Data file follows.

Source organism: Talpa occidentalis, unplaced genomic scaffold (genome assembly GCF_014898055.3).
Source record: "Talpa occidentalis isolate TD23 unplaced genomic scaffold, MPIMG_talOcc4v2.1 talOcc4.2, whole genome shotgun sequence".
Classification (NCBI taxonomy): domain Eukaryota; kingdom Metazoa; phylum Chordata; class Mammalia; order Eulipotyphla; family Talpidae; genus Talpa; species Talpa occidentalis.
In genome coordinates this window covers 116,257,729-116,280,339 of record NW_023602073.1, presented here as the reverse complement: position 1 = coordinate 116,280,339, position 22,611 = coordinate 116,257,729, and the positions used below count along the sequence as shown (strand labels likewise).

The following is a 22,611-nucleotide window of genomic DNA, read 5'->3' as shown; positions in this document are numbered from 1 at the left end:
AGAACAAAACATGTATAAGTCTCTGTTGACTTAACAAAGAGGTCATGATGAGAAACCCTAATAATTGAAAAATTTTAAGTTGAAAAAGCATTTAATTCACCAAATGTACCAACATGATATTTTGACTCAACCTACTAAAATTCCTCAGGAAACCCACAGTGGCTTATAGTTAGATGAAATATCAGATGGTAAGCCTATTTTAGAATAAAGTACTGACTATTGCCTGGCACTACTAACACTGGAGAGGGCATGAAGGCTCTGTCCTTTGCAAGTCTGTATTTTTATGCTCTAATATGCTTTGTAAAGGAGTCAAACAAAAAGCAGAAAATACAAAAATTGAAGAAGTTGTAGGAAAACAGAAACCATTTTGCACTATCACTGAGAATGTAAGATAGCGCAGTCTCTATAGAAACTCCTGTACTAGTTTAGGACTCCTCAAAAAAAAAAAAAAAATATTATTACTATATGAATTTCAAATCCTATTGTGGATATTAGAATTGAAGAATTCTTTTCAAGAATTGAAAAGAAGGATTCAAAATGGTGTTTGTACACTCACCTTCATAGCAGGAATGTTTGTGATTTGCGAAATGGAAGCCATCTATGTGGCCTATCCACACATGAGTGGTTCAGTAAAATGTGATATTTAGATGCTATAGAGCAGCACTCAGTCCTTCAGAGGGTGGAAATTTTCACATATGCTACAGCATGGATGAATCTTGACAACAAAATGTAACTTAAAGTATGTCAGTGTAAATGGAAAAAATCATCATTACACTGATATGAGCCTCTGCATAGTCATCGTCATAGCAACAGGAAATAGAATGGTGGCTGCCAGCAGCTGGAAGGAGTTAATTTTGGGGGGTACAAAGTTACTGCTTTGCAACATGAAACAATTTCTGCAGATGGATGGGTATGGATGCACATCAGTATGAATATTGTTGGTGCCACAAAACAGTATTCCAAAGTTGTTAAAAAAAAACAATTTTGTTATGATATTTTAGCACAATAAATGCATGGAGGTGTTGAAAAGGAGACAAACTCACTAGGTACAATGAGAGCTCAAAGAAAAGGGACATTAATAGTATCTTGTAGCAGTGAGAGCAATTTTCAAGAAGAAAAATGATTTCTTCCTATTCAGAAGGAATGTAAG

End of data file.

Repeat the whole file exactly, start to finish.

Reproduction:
Source organism: Talpa occidentalis, unplaced genomic scaffold (genome assembly GCF_014898055.3).
Source record: "Talpa occidentalis isolate TD23 unplaced genomic scaffold, MPIMG_talOcc4v2.1 talOcc4.2, whole genome shotgun sequence".
Classification (NCBI taxonomy): domain Eukaryota; kingdom Metazoa; phylum Chordata; class Mammalia; order Eulipotyphla; family Talpidae; genus Talpa; species Talpa occidentalis.
In genome coordinates this window covers 116,257,729-116,280,339 of record NW_023602073.1, presented here as the reverse complement: position 1 = coordinate 116,280,339, position 22,611 = coordinate 116,257,729, and the positions used below count along the sequence as shown (strand labels likewise).

The following is a 22,611-nucleotide window of genomic DNA, read 5'->3' as shown; positions in this document are numbered from 1 at the left end:
AGAACAAAACATGTATAAGTCTCTGTTGACTTAACAAAGAGGTCATGATGAGAAACCCTAATAATTGAAAAATTTTAAGTTGAAAAAGCATTTAATTCACCAAATGTACCAACATGATATTTTGACTCAACCTACTAAAATTCCTCAGGAAACCCACAGTGGCTTATAGTTAGATGAAATATCAGATGGTAAGCCTATTTTAGAATAAAGTACTGACTATTGCCTGGCACTACTAACACTGGAGAGGGCATGAAGGCTCTGTCCTTTGCAAGTCTGTATTTTTATGCTCTAATATGCTTTGTAAAGGAGTCAAACAAAAAGCAGAAAATACAAAAATTGAAGAAGTTGTAGGAAAACAGAAACCATTTTGCACTATCACTGAGAATGTAAGATAGCGCAGTCTCTATAGAAACTCCTGTACTAGTTTAGGACTCCTCAAAAAAAAAAAAAAAATATTATTACTATATGAATTTCAAATCCTATTGTGGATATTAGAATTGAAGAATTCTTTTCAAGAATTGAAAAGAAGGATTCAAAATGGTGTTTGTACACTCACCTTCATAGCAGGAATGTTTGTGATTTGCGAAATGGAAGCCATCTATGTGGCCTATCCACACATGAGTGGTTCAGTAAAATGTGATATTTAGATGCTATAGAGCAGCACTCAGTCCTTCAGAGGGTGGAAATTTTCACATATGCTACAGCATGGATGAATCTTGACAACAAAATGTAACTTAAAGTATGTCAGTGTAAATGGAAAAAATCATCATTACACTGATATGAGCCTCTGCATAGTCATCGTCATAGCAACAGGAAATAGAATGGTGGCTGCCAGCAGCTGGAAGGAGTTAATTTTGGGGGGTACAAAGTTACTGCTTTGCAACATGAAACAATTTCTGCAGATGGATGGGTATGGATGCACATCAGTATGAATATTGTTGGTGCCACAAAACAGTATTCCAAAGTTGTTAAAAAAAAACAATTTTGTTATGATATTTTAGCACAATAAATGCATGGAGGTGTTGAAAAGGAGACAAACTCACTAGGTACAATGAGAGCTCAAAGAAAAGGGACATTAATAGTATCTTGTAGCAGTGAGAGCAATTTTCAAGAAGAAAAATGATTTCTTCCTATTCAGAAGGAATGTAAG